As expected, Google today previewed the next iteration of Android, currently only known as Android L, at the I/O. While the company stopped short of revealing the name of the Android update, it is widely believed to be ‘Lollipop’. Google gave a glimpse at quite a few features that will be arriving with the update and here’s a list of them.
The first thing that you are bound to notice is the design, which has undergone a big change and the language will be unified across platforms. This is consistent with what we had earlier reported about Google’s Quantum Paper project. The UI will be smoother and more responsive and will boast rich animated touch feedback. Google gave a glimpse at the new Gmail app as well as the phone dialer, which is quite different from what we see on Kitkat. The animations on the phone dialer for example included a ripple touch effect and the whole experience looked quite snappy. Apps will be able to get UI elements based on colors in a photograph.
This new feature essentially proves how contextually aware your phone is. So essentially, if you are in what Google calls a “Trusted Environment”, the phone won’t ask you for the pattern or PIN code to unlock the device. Another example includes interacting with a wearable. So if you are wearing a smartwatch, the phone will recognize the device and the fact that you are using it and again won’t ask you for an authentication.
Notifications on lockscreen have been given a greater degree of interactivity and the new design is quite similar to Google Now’s cards. More interactivity means, you will be able to double tap a notification to open the app, swipe to dismiss it or swipe across the screen to unlock the device. In our opinion, it has a very iOS-like feel to it. Another thing Android L brings is heads up notifications that will be served when you are working on an app. This will allow you to interact with the notification without leaving the app.
Google Chrome has been given a major update too with many new features introduced. For starters, Google has added the Material Design to the browser, so you will see card like interface and also a much smoother performance.
In the multitasking window, all the tabs are laid out as a stack of cards and the animation of swiping through the cards is quite smooth. There is a greater level of interaction between Chrome and third-party apps too, so if you were to click on a link, Chrome would immediately switch to the relevant app. A demo on stage showed how searching for a particular landmark, will give you an option to see it on Google Maps or Google Earth.
Performance and Project Volta
Google has developed a new runtime called ART for developers, which promises a 2x boost in performance. It is compatible with ARM, x86 and MIPS architectures. Google claims that end users will be able to see a considerable improvement in performance and battery efficiency. It is also promising PC-level graphics in future devices running on Android L. It demoed a clip running on Unreal Engine 4, and the results were quite impressive.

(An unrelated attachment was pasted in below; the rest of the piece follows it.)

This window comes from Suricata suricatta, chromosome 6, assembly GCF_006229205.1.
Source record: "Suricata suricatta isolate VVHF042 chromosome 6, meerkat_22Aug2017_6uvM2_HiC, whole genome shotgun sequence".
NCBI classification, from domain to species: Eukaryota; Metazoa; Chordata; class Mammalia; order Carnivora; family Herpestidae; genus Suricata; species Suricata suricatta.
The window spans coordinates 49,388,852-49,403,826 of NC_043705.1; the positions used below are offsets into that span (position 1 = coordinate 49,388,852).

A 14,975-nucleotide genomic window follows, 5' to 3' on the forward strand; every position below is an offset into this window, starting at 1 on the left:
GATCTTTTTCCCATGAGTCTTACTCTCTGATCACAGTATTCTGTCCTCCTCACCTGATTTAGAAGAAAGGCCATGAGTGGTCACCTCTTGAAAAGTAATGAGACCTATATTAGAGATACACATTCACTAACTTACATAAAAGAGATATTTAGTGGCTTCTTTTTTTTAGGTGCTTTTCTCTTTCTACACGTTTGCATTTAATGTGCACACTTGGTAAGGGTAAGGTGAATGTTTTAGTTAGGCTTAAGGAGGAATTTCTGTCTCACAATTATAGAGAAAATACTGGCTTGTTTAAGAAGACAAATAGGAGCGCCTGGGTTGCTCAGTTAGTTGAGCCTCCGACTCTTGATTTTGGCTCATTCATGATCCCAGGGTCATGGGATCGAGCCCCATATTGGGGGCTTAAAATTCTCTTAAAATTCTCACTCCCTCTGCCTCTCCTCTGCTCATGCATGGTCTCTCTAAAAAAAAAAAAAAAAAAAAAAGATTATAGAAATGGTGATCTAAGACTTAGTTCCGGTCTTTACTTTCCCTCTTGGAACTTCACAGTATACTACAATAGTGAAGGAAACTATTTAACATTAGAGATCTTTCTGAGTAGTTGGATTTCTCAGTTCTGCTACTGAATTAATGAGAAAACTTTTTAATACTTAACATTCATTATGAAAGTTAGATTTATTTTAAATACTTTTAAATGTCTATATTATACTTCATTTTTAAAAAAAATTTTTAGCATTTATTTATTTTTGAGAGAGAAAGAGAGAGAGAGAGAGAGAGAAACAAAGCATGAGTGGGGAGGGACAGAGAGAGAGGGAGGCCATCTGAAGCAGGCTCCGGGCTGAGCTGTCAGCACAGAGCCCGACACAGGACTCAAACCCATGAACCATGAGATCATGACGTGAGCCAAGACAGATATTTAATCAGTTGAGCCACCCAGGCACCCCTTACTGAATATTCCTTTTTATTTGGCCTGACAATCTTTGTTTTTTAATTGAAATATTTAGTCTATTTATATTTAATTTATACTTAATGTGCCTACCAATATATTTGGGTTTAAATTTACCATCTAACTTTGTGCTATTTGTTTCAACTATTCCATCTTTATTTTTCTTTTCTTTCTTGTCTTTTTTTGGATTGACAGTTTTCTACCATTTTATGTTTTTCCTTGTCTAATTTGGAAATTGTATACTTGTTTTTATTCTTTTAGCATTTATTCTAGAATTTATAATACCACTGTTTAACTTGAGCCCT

Speaking of battery efficiency, Google also announced Project Volta. This essentially offers a tool for developers called ‘Battery Historian’, which will give developers detailed information on how the battery is being used. For users, there is a new app called Battery Saver, which will shut down everything but the most essential apps and services. The Battery Saver app running on a Nexus 5 can squeeze out an extra 90 minutes of juice.
Google wants to encourage the bring-your-own-device culture and introduces a set of APIs for developers with Android L. These apps or services will ensure your personal and work data remain separate and safe, thereby nullifying the need to carry two phones.
More than just the mobile devices, Google also wants Android to seamlessly function on a variety of devices. These include wearable devices powered by Android Wear, automobiles by Android Auto and TVs with Android TV. So for example if you are playing a game on a phone, you will be able to continue from where you left off when switching on your TV. Notifications appear at the same time on a phone and a smartwatch, and the seamless connectivity means, if you reply to a text message on the phone that notification automatically disappears from the smartwatch as well. If you are a Chromebook user, you will get incoming calls and text message notifications on your Chromebook as well. If your smartphone’s battery is low, you will get a notification on your Chromebook.
Android L will be available for developers starting today. Google however hasn’t mentioned when it will be widely released for the consumers apart from saying it will be available sometime this fall.